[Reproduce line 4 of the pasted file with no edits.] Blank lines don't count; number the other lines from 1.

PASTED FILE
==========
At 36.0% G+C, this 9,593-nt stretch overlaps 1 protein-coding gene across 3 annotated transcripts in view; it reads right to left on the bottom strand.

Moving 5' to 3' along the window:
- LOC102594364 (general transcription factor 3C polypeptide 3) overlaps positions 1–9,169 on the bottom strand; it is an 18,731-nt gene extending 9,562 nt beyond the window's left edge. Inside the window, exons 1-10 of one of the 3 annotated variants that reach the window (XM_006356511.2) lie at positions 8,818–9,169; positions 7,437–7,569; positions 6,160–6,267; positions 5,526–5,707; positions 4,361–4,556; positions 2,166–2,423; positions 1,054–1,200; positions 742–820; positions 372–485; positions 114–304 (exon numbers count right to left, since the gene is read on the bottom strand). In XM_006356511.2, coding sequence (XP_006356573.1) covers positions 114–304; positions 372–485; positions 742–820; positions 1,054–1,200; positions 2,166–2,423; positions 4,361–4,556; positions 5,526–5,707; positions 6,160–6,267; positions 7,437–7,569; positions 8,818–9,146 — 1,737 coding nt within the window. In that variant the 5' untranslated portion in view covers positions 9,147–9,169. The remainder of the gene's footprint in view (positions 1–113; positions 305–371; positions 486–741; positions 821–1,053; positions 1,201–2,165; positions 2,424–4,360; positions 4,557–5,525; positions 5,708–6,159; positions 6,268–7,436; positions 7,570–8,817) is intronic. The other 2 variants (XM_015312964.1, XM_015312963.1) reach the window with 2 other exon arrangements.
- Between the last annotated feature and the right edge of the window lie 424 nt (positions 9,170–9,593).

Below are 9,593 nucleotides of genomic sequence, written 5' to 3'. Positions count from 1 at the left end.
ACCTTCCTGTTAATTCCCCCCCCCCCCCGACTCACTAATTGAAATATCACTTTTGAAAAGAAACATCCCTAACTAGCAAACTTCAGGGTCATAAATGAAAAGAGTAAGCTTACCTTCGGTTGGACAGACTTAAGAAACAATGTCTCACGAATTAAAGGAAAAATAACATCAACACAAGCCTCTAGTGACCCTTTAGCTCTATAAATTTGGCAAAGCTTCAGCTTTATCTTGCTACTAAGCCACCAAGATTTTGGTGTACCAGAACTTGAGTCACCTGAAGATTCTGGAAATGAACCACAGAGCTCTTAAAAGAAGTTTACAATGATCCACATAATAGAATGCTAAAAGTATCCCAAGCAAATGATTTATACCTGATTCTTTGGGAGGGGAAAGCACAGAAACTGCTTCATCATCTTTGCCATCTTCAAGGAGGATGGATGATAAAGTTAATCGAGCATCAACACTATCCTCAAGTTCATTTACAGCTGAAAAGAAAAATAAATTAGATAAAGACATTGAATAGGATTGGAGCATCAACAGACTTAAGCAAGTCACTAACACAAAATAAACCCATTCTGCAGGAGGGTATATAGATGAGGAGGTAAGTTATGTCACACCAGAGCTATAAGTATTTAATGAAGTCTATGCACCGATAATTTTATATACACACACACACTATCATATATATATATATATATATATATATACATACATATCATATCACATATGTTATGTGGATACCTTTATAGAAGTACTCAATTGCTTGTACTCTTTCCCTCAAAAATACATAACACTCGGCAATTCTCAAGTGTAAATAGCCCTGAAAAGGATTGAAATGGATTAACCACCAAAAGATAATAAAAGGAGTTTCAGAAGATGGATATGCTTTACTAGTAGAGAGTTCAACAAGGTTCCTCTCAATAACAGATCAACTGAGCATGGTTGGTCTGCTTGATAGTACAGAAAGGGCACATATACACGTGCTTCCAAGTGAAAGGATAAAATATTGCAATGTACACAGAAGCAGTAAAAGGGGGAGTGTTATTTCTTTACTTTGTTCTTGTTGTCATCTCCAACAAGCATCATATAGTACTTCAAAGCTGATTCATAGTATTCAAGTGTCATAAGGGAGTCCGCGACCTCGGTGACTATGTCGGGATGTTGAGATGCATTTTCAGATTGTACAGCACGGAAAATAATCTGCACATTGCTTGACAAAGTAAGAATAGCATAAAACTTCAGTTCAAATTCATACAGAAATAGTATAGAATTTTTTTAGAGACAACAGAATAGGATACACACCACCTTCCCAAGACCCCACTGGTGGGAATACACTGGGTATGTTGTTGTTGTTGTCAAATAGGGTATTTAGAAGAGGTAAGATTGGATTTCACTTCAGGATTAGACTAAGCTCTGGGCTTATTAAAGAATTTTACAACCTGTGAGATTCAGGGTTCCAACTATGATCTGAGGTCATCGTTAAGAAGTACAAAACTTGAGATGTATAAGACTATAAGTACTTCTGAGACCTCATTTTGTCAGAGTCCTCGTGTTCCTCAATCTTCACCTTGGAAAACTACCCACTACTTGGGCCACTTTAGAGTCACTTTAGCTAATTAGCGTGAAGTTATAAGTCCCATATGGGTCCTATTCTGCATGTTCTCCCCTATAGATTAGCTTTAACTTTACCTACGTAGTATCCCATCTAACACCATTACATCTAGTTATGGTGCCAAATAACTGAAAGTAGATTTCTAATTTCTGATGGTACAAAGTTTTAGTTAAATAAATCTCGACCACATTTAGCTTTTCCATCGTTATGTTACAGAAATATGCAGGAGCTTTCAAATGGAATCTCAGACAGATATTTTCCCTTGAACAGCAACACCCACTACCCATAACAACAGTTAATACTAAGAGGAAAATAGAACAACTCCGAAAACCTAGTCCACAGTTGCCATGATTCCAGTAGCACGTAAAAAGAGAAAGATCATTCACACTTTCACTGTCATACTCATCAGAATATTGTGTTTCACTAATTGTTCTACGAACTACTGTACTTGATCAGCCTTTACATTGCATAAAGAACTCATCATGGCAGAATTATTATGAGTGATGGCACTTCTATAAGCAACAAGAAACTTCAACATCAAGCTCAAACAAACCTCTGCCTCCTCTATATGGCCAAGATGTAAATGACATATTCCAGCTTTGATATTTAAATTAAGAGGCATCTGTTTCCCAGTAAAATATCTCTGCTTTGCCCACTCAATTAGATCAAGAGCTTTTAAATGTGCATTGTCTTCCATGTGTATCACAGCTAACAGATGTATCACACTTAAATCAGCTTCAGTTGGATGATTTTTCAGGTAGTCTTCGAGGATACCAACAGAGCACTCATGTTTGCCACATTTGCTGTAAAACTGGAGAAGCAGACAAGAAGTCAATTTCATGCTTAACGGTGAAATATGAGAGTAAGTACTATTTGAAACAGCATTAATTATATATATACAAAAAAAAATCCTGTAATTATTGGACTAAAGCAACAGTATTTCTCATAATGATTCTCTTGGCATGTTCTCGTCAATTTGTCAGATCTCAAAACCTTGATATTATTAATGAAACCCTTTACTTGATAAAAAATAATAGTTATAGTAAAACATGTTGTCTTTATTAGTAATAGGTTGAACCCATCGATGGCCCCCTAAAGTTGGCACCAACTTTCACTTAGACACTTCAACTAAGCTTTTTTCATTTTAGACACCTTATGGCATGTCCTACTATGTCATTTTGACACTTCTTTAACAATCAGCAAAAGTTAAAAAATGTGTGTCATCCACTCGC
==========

- Between the last annotated feature and the right edge of the window lie 424 nt (positions 9,170–9,593).